PND and Premature Birth

(22 Posts)
Itsaplayonwords Sat 02-Jul-16 21:21:01

My second daughter was born 2 weeks ago at 33 weeks. She stayed in SCBU for 10 days. My first was born at 28 weeks and stayed in NICU/SCBU for 9 weeks. I suffered really badly with PND and PTSD after my first and felt an enormous amount of guilt for everything she had to go through as well as everything everyone else experienced due to my body failing. It took me a long time to move on from that guilt and come to terms with her time in NICU and get over the flash backs of everything that happened. Now that my second daughter is home, despite her being that much healthier and having to tackle much less, the guilt is back, as are the flash backs and the memories from the first time. Something that I never really got over the first time was the mourning for everything that we all missed out on - the excitement at her birth, I didn't see her until the next day (she was transferred to another hospital and I had a c section), I didn't hold her for 4 days and that feeling of immediately feeling like a mum. This time was different - I got to hold her when she was born, my husband got to hold the cord and it wasn't as scary because we knew what to expect. But she was still taken away to SCBU and I still had to go to the post natal ward without a baby. Now we're home and struggling with feeding. I'm desperate to breastfeed but I'm struggling with that because she's small and the doctors are happier for her to have bottles of EBM as they want to see her weight go up. I understand the medical need for her to gain weight is greater than a full term baby, I agree with everything they're suggesting from a medical stand point but it's still shit. It's shit that I have to follow the feeding regime that they have set rather than try demand breastfeeding because my body failed. I failed at being pregnant and if I fail at breastfeeding I'll feel less of a woman. I know what probably sounds stupid. We planned to have two children, that was always the plan so I'm unlikely to ever be pregnant again so I have to succeed with bfing. But that in itself is too much pressure. I can't stop crying and I don't even know why. All of the above is going through my head but it's not really any of these thoughts that are making me cry, I just feel so shit and so useless. I've told the midwives that my mood is up and down and they know my history but they haven't seen me in the midst of emotion and I know I play it down. As such they're quite dismissive, I think I do a good job of seeming like I've got it together. I haven't. Not at all.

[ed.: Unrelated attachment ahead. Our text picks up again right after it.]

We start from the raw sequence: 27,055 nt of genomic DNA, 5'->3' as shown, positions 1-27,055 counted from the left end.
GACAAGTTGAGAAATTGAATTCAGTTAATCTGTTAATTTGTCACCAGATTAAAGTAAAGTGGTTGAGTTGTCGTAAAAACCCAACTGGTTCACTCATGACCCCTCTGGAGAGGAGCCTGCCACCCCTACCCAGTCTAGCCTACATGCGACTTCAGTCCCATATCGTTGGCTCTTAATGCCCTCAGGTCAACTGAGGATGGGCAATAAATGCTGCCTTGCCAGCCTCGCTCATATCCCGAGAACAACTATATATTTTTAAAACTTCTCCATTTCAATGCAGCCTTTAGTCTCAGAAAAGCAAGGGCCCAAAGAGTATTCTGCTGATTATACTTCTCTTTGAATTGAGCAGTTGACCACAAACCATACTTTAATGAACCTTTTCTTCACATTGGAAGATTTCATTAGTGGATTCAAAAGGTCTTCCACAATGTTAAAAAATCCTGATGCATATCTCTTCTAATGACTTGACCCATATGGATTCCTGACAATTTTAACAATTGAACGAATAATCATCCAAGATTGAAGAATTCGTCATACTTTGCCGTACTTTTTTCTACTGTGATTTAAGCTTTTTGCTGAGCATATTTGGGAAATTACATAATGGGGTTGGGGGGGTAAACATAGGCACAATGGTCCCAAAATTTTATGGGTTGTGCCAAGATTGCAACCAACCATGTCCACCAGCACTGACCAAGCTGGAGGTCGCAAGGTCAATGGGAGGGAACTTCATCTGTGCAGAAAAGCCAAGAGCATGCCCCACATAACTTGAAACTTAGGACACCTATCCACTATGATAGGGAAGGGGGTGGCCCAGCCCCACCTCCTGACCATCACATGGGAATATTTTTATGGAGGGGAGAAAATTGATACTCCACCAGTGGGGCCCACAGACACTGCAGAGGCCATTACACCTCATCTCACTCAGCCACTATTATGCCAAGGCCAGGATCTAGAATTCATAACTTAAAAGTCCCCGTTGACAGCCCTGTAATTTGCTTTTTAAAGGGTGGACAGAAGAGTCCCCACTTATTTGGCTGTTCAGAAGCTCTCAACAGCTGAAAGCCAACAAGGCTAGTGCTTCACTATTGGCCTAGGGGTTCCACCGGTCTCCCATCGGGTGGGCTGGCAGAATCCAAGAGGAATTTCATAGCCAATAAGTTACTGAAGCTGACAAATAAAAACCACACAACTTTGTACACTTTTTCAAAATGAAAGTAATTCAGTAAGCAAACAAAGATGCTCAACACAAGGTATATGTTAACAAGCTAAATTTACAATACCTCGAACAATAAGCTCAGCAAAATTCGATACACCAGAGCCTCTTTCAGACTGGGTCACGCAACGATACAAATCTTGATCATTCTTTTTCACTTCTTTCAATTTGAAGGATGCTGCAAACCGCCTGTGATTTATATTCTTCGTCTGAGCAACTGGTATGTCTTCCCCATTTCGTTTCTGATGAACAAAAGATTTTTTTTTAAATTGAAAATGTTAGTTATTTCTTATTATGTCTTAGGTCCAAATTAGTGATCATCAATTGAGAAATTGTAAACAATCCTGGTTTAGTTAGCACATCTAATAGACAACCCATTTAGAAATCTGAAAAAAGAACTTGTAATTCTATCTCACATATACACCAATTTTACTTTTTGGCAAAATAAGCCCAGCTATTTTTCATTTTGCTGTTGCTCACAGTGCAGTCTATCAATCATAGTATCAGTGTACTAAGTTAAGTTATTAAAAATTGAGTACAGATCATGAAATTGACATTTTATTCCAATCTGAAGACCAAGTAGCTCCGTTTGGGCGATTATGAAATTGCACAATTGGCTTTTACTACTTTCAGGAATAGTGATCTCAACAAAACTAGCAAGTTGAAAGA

BeachysSandyFlipFlops Sat 02-Jul-16 22:01:19

I'm bumping for you, because I had a first child at 31 weeks who was bottle fed, but she strived. My second was also early but I mix fed until 8 weeks when I went full bottle.

Just keep trying and if you can keep breast feeding for one feed a day, you're doing great....

scrumptiouscrumpets Sun 03-Jul-16 15:22:20

I understand how you feel, I did not have PND but I felt like a complete failure after giving birth prematurely. Bf was very important to me because it made me feel less like a failure, so I can relate to how you feel. However, your baby is still tiny - she's only 35 weeks gestational age!! I was told not to expect a premature baby to be able to bf before its due date, and it was definitely like that for my DS - we only established bf shortly around his due date. He was bottlefed before that. Bf a preemie isn't easy, but it can be done, it often needs a lot of patience though.
Giving bottles with ebm is a perfectly acceptable solution in the meantime. It does not mean you will never be able to bf!

I'd also suggest you speak to your midwife again because you do sound as if you are struggling. If you feel you can't talk about how you feel, why don't you write it down, or even show your midwife this post? There is nothing to be gained from trying to keep a stiff upper lip, so please try and ask explicitly for help!